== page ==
Porpoise, Endangered: Vaquita Down to 50?
The world's smallest porpoise, the vaquita, has declined in numbers by more than 40 percent in one year; consequently, around 50 of the cetaceans likely remain on Earth, according to a recent report by the International Whaling Commission.
While the vaquita population has been declining for decades, a year ago an international team of scientists concluded that fewer than 100 animals remained.
"It's horrifying to witness, in real time, the extinction of an animal right in front of our eyes," said Sarah Uhlemann, international program director at the Center for Biological Diversity, in a release. "Without drastic help, vaquitas could vanish completely in just a few years. We need the world to wake up and help save these incredible porpoises."
Vaquitas are found only in Mexico's northern Gulf of California, which teems with biodiversity. The porpoises, however, are threatened by fishing gear and often become entangled in shrimp nets or illegal gillnets set for totoaba, an endangered fish. The totoaba's swim bladder is illegally exported to Asia for soup and traditional medicine treatments.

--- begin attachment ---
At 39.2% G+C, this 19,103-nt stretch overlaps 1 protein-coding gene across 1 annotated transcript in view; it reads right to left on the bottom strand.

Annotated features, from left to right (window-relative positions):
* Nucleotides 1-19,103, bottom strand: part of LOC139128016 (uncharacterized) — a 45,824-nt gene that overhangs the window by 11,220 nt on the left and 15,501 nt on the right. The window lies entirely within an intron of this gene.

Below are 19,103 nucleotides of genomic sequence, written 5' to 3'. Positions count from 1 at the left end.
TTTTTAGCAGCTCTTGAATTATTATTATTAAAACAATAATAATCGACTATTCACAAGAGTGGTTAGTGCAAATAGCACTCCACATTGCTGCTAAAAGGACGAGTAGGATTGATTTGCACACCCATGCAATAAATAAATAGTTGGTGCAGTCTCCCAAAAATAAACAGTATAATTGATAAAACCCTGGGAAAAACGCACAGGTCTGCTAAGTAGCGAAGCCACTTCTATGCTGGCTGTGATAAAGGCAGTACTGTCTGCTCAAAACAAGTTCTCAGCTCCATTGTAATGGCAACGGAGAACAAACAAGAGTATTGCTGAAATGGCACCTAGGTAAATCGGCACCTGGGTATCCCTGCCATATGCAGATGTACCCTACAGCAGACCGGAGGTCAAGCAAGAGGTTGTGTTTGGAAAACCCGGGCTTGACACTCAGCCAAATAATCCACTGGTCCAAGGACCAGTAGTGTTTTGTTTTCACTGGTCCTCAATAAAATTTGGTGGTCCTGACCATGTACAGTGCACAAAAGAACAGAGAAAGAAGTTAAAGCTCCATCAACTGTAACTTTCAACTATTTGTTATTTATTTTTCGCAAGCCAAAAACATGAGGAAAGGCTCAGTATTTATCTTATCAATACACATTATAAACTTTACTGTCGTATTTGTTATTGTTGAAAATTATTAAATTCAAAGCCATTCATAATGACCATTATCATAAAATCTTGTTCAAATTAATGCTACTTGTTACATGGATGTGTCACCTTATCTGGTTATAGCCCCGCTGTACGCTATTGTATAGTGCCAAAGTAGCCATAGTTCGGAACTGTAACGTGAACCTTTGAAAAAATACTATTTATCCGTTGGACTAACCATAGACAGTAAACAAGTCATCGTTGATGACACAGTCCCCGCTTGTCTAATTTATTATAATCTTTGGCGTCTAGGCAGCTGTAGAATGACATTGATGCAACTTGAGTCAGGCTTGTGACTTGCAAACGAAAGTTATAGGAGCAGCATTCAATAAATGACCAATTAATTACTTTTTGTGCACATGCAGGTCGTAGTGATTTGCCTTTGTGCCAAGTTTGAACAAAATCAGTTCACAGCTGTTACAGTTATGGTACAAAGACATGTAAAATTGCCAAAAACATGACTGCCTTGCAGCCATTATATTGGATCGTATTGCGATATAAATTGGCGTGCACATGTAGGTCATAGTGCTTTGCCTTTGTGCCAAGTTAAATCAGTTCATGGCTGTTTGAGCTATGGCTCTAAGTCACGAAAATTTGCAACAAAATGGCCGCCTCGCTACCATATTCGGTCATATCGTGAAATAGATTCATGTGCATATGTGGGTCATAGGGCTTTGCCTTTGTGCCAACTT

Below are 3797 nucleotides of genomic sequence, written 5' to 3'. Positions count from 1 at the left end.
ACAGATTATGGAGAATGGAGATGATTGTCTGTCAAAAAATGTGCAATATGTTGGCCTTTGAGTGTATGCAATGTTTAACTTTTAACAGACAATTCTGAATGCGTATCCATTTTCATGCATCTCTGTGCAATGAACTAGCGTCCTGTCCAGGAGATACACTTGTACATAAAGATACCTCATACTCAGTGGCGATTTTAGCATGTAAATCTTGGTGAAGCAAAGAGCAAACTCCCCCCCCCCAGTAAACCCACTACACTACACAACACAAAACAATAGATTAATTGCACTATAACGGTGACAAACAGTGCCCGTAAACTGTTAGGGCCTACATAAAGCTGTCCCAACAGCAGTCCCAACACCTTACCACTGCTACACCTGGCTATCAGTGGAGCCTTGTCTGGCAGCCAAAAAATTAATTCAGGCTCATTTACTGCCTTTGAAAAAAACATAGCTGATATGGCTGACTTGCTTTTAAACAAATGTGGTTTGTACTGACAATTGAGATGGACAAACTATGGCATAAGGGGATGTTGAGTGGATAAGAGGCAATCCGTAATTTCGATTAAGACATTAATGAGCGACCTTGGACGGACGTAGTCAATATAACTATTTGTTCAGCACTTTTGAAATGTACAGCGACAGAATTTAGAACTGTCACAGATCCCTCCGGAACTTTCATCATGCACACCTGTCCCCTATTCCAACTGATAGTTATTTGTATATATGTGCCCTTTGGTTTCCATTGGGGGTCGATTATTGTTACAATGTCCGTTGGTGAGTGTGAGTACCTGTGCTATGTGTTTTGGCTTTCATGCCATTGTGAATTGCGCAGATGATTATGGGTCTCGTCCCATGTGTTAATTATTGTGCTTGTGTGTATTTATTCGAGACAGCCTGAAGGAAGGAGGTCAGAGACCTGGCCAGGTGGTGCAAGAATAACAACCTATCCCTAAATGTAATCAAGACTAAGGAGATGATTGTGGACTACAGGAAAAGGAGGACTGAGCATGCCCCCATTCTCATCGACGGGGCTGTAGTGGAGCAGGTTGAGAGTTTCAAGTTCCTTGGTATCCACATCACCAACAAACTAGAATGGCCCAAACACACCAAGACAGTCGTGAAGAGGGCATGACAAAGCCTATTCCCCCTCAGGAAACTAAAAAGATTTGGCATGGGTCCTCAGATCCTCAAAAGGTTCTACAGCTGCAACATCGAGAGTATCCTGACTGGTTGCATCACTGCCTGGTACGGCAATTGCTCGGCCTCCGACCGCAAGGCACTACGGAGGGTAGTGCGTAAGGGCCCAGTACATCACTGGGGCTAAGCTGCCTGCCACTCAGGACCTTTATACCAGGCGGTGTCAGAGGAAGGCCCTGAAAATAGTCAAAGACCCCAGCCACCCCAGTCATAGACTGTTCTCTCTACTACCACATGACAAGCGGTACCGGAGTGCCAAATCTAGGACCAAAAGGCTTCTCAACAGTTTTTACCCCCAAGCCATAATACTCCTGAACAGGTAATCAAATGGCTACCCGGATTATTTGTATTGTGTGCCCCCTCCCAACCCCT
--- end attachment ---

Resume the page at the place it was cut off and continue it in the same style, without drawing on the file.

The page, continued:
In April, Mexico announced a two-year ban on most gillnets in the northern Gulf of California, but scientists feel that only a permanent ban on gillnets and better enforcement will save the vaquita, according to the Natural Resources Defense Council's update.
Conservation groups have requested that the Obama administration impose trade sanctions against Mexico to stop the illegal totoaba fishery. This could include a boycott of shrimp from Mexico, according to the release from the Center for Biological Diversity.
U.S. and Mexican scientists will begin a new population survey for vaquita in September, around the time that fishing activity, along with vaquita mortality, is at its highest.